With Alcoa and Maryville looking to yet again repeat as state champions, everyone associated with both programs understands the blueprint for a successful season.
“You always got to go hard,” Tornado senior Vanderbilt Hambrick said. “Everything we do, we go a hundred percent and never give up. That’s why I think (the season) is usually a success. We always work hard and it pays off for us.”
It’s proven no different in past years for the defending Class 6A champion Rebels.
“On several levels, the hard work is really important,” Maryville coach George Quarles said. “If you are working in the weight room, then you are going to get stronger and prevent injury.
“Another benefit is the comradery you build. Your teammates are in the weight room with you, and you have to depend on and motivate each other. The conditioning is big as well. The reason we do a lot of the running stuff is so we’re in decent shape when the season starts.”
This year, it starts with a bang for both programs.
The Tornadoes and Rebels will kick off the 2011 season with the inaugural Airport Motor Mile Bowl on Aug. 20 at Maryville’s Shield Stadium. The defending 3A champion Tornadoes will meet Cleveland and nationally-heralded quarterback Chad Voytik in the doubleheader opener at 5 p.m. The Rebels and North Carolina commitment signal caller Patton Robinette follow against defending Division II champion Webb School of Knoxville at 8.
The Tornadoes and Rebels stage the annual Battle of Pistol Creek the following Saturday at Alcoa’s Goddard Field.
From late May and through June, the mindset of both the Rebels and Tornadoes were extremely similar. Both structured their workouts a bit differently, but getting the players stronger and better conditioned were the primary goals.
“For two weeks we went Monday, Tuesday, Thursday and Friday of just lifting, with five groups coming in between 6:30 a.m. and 8:15 a.m.,” Quarles said. “The third week, the freshmen started lifting, and we began a five-day week as well. Monday, Wednesday and Friday with the same lifting schedule, and Tuesday and Thursday everybody ran at 6:30 a.m.”
The same held true for the Tornadoes.
“In the early summer weeks, we focus mainly on what most of the teams are working on, just the basics; lifting, running and conditioning,” Alcoa coach Gary Rankin said. “This gets guys stronger and better prepared for when our minicamps and practices start.”
“We work out a lot,” Hambrick said. “We do a lot of flipping tires, pulling ropes, running and conditioning as well.”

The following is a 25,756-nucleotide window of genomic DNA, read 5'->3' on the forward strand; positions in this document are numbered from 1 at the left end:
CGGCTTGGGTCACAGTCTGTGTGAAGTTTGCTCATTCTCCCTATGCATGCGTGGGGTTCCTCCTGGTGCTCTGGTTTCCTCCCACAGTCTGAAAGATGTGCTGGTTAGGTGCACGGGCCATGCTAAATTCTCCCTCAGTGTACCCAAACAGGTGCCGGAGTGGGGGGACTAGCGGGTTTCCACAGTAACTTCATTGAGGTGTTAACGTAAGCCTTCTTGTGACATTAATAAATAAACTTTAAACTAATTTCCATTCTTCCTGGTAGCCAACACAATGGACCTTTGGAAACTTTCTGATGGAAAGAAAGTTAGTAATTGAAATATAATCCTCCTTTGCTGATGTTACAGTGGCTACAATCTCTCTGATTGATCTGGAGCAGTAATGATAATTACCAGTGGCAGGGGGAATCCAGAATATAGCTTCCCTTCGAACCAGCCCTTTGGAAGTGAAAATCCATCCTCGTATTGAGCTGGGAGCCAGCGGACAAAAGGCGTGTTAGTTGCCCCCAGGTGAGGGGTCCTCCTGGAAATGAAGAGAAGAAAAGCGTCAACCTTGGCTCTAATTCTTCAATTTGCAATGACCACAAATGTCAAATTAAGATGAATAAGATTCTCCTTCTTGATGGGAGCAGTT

Two players that stayed in a football mentality to continue improving their games during the dead period were Robinette and the aforementioned Hambrick.
“Our coach wanted us to lift a ton over the dead period,” Hambrick said. “We lifted just about every day, and, in addition, he made out a schedule for us to follow that included different types of workouts.”
Robinette, an ESPN RISE Elite 11 finalist along with Voytik last week at Pepperdine University in Malibu, Calif., said he focused on becoming acquainted with a new receiving corps.
“We got together and threw a couple nights a week and worked out on our own a lot,” the 6-foot-5 senior said. “Coach Quarles and everyone else instilled in us that you work hard and give your best effort every day. In return, you hopefully have success on the field.”
After the dead period, more football geared activities are implemented.
“After the dead period, we have the exact same schedule running and lifting wise in place,” Quarles said. “The big change is we throw. Quarterbacks, receivers, running backs and tight ends throw on Tuesday and Thursday nights.”
“It helps me with getting the ball to the right playmakers and making the right decisions,” Robinette said.
It’s here the seven-time defending state champion Tornadoes deviate from many teams.
“We do things a little bit differently than other teams,” Rankin said. “We start our minicamps once the dead period ends, which includes passing leagues and camps among other things. This is one of the first opportunities we have to get our team on the field, which is very helpful to us.”
Editor’s note: With this second installment, Blount Today takes a look at how the defending Class 3A champion Alcoa Tornadoes and defending 6A champion Maryville Rebels have been spending their summer vacations. A look at the Heritage Mountaineer and William Blount Governor summer programs was featured in the July 21 publication of Blount Today.